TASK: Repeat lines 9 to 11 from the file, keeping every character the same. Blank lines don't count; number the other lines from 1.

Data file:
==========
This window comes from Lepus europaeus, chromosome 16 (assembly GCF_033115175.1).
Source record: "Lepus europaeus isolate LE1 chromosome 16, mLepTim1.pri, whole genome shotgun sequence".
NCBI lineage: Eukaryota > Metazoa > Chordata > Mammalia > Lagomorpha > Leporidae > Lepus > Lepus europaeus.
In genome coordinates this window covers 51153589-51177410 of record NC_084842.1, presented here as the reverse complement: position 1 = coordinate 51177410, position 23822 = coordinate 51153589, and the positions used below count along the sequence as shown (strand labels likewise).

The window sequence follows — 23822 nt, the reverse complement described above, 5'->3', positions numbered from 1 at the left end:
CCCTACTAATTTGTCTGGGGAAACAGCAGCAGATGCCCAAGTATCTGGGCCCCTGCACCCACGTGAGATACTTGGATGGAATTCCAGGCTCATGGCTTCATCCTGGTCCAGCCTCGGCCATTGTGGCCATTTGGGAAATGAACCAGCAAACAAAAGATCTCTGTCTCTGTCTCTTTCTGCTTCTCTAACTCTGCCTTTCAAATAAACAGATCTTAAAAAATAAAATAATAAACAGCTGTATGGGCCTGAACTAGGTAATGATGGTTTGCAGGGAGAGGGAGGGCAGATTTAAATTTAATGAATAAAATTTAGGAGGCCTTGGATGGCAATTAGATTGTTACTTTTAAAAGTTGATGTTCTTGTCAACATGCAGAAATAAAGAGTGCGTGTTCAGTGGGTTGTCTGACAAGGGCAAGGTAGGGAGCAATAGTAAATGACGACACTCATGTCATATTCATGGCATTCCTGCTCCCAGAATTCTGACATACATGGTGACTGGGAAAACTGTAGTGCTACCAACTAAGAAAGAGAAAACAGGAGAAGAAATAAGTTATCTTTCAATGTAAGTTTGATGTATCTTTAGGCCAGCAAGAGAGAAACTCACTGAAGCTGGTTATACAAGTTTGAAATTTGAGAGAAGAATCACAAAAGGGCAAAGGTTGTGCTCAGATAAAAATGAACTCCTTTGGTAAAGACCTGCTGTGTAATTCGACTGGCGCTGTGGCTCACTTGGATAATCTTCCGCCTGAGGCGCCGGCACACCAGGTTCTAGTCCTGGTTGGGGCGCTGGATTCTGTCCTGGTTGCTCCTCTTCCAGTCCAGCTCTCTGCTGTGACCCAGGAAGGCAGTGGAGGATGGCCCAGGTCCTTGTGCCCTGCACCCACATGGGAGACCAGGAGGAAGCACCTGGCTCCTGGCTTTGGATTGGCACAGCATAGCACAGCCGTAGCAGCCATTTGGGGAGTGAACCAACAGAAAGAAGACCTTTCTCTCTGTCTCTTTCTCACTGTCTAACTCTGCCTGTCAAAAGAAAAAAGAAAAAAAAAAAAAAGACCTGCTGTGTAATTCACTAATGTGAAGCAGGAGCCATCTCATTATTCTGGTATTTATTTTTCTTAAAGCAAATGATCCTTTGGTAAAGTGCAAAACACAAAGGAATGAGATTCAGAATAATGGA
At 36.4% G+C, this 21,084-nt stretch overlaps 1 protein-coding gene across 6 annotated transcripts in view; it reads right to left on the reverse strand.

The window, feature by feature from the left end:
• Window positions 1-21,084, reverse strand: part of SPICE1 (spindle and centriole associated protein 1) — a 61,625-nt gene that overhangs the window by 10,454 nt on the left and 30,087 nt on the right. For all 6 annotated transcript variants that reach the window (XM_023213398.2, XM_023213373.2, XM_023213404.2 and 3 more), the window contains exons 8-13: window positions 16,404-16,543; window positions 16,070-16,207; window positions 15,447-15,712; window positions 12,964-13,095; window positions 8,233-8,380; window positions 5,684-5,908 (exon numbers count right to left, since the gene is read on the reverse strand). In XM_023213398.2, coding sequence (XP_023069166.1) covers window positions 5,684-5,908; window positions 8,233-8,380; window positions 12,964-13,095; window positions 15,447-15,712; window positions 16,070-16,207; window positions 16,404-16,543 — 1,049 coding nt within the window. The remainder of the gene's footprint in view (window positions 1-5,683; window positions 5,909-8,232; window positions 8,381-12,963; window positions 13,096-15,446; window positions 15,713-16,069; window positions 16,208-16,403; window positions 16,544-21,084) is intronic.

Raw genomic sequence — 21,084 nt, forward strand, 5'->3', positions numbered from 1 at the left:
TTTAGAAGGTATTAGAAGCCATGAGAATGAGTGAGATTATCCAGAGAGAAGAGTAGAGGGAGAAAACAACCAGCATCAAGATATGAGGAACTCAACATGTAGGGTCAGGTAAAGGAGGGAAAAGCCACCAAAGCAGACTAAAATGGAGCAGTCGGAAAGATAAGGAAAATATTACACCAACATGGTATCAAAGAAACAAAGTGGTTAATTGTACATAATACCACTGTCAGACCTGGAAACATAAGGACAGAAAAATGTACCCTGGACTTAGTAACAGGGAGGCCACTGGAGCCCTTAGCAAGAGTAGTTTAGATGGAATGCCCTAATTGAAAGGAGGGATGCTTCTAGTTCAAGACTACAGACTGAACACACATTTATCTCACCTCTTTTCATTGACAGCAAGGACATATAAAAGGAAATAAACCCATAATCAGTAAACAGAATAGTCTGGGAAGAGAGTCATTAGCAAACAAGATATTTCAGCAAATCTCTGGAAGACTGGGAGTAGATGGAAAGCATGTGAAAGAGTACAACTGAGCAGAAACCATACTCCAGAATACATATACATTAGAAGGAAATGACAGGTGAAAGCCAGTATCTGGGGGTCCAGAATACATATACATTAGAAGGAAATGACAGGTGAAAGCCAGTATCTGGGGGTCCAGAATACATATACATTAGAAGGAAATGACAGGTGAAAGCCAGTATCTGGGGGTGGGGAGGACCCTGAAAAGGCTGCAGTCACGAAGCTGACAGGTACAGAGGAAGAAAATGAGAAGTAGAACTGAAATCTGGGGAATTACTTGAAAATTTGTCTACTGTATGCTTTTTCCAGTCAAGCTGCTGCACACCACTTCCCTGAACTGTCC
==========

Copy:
• Window positions 1-21,084, reverse strand: part of SPICE1 (spindle and centriole associated protein 1) — a 61,625-nt gene that overhangs the window by 10,454 nt on the left and 30,087 nt on the right. For all 6 annotated transcript variants that reach the window (XM_023213398.2, XM_023213373.2, XM_023213404.2 and 3 more), the window contains exons 8-13: window positions 16,404-16,543; window positions 16,070-16,207; window positions 15,447-15,712; window positions 12,964-13,095; window positions 8,233-8,380; window positions 5,684-5,908 (exon numbers count right to left, since the gene is read on the reverse strand). In XM_023213398.2, coding sequence (XP_023069166.1) covers window positions 5,684-5,908; window positions 8,233-8,380; window positions 12,964-13,095; window positions 15,447-15,712; window positions 16,070-16,207; window positions 16,404-16,543 — 1,049 coding nt within the window. The remainder of the gene's footprint in view (window positions 1-5,683; window positions 5,909-8,232; window positions 8,381-12,963; window positions 13,096-15,446; window positions 15,713-16,069; window positions 16,208-16,403; window positions 16,544-21,084) is intronic.

Raw genomic sequence — 21,084 nt, forward strand, 5'->3', positions numbered from 1 at the left:
TTTAGAAGGTATTAGAAGCCATGAGAATGAGTGAGATTATCCAGAGAGAAGAGTAGAGGGAGAAAACAACCAGCATCAAGATATGAGGAACTCAACATGTAGGGTCAGGTAAAGGAGGGAAAAGCCACCAAAGCAGACTAAAATGGAGCAGTCGGAAAGATAAGGAAAATATTACACCAACATGGTATCAAAGAAACAAAGTGGTTAATTGTACATAATACCACTGTCAGACCTGGAAACATAAGGACAGAAAAATGTACCCTGGACTTAGTAACAGGGAGGCCACTGGAGCCCTTAGCAAGAGTAGTTTAGATGGAATGCCCTAATTGAAAGGAGGGATGCTTCTAGTTCAAGACTACAGACTGAACACACATTTATCTCACCTCTTTTCATTGACAGCAAGGACATATAAAAGGAAATAAACCCATAATCAGTAAACAGAATAGTCTGGGAAGAGAGTCATTAGCAAACAAGATATTTCAGCAAATCTCTGGAAGACTGGGAGTAGATGGAAAGCATGTGAAAGAGTACAACTGAGCAGAAACCATACTCCAGAATACATATACATTAGAAGGAAATGACAGGTGAAAGCCAGTATCTGGGGGTCCAGAATACATATACATTAGAAGGAAATGACAGGTGAAAGCCAGTATCTGGGGGTCCAGAATACATATACATTAGAAGGAAATGACAGGTGAAAGCCAGTATCTGGGGGTGGGGAGGACCCTGAAAAGGCTGCAGTCACGAAGCTGACAGGTACAGAGGAAGAAAATGAGAAGTAGAACTGAAATCTGGGGAATTACTTGAAAATTTGTCTACTGTATGCTTTTTCCAGTCAAGCTGCTGCACACCACTTCCCTGAACTGTCC